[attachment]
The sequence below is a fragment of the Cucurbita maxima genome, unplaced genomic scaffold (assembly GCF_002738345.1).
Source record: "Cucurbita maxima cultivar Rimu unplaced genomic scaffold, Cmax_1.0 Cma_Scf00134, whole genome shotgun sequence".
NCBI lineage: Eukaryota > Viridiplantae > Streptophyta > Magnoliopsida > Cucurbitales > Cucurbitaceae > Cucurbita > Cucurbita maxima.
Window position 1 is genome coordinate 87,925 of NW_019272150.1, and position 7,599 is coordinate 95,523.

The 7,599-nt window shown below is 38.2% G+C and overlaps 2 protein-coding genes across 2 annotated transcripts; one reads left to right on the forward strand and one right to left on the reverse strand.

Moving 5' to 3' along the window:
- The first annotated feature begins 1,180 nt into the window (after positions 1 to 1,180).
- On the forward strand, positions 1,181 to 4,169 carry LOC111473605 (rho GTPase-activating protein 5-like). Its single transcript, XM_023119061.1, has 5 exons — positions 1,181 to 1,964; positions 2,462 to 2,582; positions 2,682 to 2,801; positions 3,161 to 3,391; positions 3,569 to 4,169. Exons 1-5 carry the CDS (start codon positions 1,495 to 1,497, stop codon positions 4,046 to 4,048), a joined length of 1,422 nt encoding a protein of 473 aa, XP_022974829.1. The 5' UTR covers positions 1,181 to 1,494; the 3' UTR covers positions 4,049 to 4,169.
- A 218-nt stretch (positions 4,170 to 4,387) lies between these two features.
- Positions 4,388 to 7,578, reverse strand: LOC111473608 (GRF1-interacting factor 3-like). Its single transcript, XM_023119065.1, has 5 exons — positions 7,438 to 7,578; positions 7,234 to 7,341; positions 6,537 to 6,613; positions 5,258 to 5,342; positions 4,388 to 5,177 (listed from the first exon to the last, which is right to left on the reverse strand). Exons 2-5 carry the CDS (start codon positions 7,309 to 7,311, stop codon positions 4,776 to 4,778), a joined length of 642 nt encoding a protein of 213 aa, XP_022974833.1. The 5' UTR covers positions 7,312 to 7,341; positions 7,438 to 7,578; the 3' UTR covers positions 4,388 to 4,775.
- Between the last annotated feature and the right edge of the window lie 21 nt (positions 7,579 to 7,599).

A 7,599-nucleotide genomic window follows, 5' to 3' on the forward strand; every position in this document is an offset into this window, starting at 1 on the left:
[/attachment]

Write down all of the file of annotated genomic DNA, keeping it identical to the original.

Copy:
The sequence below is a fragment of the Cucurbita maxima genome, unplaced genomic scaffold (assembly GCF_002738345.1).
Source record: "Cucurbita maxima cultivar Rimu unplaced genomic scaffold, Cmax_1.0 Cma_Scf00134, whole genome shotgun sequence".
NCBI lineage: Eukaryota > Viridiplantae > Streptophyta > Magnoliopsida > Cucurbitales > Cucurbitaceae > Cucurbita > Cucurbita maxima.
Window position 1 is genome coordinate 87,925 of NW_019272150.1, and position 7,599 is coordinate 95,523.

The 7,599-nt window shown below is 38.2% G+C and overlaps 2 protein-coding genes across 2 annotated transcripts; one reads left to right on the forward strand and one right to left on the reverse strand.

Moving 5' to 3' along the window:
- The first annotated feature begins 1,180 nt into the window (after positions 1 to 1,180).
- On the forward strand, positions 1,181 to 4,169 carry LOC111473605 (rho GTPase-activating protein 5-like). Its single transcript, XM_023119061.1, has 5 exons — positions 1,181 to 1,964; positions 2,462 to 2,582; positions 2,682 to 2,801; positions 3,161 to 3,391; positions 3,569 to 4,169. Exons 1-5 carry the CDS (start codon positions 1,495 to 1,497, stop codon positions 4,046 to 4,048), a joined length of 1,422 nt encoding a protein of 473 aa, XP_022974829.1. The 5' UTR covers positions 1,181 to 1,494; the 3' UTR covers positions 4,049 to 4,169.
- A 218-nt stretch (positions 4,170 to 4,387) lies between these two features.
- Positions 4,388 to 7,578, reverse strand: LOC111473608 (GRF1-interacting factor 3-like). Its single transcript, XM_023119065.1, has 5 exons — positions 7,438 to 7,578; positions 7,234 to 7,341; positions 6,537 to 6,613; positions 5,258 to 5,342; positions 4,388 to 5,177 (listed from the first exon to the last, which is right to left on the reverse strand). Exons 2-5 carry the CDS (start codon positions 7,309 to 7,311, stop codon positions 4,776 to 4,778), a joined length of 642 nt encoding a protein of 213 aa, XP_022974833.1. The 5' UTR covers positions 7,312 to 7,341; positions 7,438 to 7,578; the 3' UTR covers positions 4,388 to 4,775.
- Between the last annotated feature and the right edge of the window lie 21 nt (positions 7,579 to 7,599).

A 7,599-nucleotide genomic window follows, 5' to 3' on the forward strand; every position in this document is an offset into this window, starting at 1 on the left: